While those who have served have reported better access to care than those without military service, they’ve faced increased mental and physical health challenges over the last decade, including suicidal thoughts and hearing impairment. In addition, they also have higher levels of chronic pain than civilians.
The United Health Foundation’s America’s Health Rankings Health of Those Who Have Served Report highlights improvements, challenges and disparities in health and well-being across the nation. This year’s report highlights 30 measures from four unique data sources that are used to examine current and emerging issues affecting those who have served.
“We are so grateful for the many sacrifices our U.S. service members and veterans have made, which is why it is especially concerning to see many of the health challenges they continue to face. We hope the trends and insights from this report will help spur conversations about ways in which we can best care for our service members and veterans.”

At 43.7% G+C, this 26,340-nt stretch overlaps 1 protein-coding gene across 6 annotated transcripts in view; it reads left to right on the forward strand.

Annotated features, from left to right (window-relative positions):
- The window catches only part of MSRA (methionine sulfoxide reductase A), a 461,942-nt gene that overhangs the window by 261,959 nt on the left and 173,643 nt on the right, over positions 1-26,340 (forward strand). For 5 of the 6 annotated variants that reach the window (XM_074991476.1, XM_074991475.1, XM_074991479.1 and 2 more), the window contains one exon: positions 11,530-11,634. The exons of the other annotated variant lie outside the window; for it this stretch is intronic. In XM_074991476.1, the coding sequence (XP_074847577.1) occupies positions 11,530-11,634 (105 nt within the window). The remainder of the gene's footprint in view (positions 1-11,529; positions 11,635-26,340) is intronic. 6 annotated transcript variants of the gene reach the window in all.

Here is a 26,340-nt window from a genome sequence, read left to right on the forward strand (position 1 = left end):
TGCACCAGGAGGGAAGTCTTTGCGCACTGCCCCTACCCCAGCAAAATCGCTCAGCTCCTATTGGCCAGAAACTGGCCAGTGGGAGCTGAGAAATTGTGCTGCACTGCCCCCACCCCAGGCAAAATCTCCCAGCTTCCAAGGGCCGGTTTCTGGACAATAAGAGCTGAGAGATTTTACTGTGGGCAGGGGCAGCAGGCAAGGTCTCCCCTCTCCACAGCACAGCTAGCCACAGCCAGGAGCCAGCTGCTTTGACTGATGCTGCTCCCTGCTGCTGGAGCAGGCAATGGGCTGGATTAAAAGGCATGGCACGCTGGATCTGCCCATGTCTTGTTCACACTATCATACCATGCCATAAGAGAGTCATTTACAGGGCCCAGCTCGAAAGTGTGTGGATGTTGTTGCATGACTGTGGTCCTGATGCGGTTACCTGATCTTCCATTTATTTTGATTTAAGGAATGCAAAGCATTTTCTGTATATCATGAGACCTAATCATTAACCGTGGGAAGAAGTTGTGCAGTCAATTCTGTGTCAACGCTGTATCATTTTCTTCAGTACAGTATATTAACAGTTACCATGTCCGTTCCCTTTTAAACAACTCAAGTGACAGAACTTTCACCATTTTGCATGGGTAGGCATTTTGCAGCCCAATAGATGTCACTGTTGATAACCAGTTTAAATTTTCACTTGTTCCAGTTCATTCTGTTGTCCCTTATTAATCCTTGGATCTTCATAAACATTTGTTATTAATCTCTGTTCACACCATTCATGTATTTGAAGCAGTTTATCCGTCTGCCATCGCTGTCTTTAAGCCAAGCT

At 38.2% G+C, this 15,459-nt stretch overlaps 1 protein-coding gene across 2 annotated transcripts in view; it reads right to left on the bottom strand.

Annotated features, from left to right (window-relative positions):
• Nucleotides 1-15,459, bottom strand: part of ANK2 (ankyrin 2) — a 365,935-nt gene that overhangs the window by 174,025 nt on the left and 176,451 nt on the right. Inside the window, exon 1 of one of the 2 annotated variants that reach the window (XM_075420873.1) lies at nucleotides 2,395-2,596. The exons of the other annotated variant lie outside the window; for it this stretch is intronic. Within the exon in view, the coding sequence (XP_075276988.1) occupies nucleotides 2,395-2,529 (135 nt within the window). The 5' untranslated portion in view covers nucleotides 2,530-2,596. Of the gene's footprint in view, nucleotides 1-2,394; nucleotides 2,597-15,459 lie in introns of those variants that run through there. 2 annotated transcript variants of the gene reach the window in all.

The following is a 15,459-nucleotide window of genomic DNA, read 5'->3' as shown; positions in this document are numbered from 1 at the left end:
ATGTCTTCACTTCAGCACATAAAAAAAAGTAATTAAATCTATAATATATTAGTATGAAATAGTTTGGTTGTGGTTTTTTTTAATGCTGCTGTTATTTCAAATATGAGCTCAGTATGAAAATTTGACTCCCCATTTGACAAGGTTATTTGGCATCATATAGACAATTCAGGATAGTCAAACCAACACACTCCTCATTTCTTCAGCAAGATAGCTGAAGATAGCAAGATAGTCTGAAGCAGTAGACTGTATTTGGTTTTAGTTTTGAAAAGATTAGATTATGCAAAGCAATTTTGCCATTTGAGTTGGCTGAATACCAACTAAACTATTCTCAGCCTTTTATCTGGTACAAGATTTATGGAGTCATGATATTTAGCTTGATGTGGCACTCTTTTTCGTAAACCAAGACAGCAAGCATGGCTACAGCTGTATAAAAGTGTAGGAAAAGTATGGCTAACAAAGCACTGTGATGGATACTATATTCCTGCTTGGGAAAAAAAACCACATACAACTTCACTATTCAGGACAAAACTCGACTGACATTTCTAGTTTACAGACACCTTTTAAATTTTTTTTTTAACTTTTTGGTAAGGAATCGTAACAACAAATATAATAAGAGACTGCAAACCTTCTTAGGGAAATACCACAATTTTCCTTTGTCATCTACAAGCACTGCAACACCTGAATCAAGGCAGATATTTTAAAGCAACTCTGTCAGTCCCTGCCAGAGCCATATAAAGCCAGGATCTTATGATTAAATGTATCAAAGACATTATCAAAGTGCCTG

Ret. Army Lt. Gen. Patricia Horoho | CEO of Optum Serve, part of UnitedHealth Group
UnitedHealth Group and America’s Health Rankings
For more than 30 years, UnitedHealth Group has used findings from America’s Health Rankings reports, along with additional data and insights from the organization’s 360,000 team members, to improve health and well-being. UnitedHealth Group partners with national and local organizations, government agencies, experts and lawmakers to further improve and better target solutions, and help all people live healthier lives.
The America’s Health Rankings Health of Those Who Have Served Report reviews the past decade of data to provide a comprehensive look at the health and well-being of those who have served in the U.S. Armed Forces.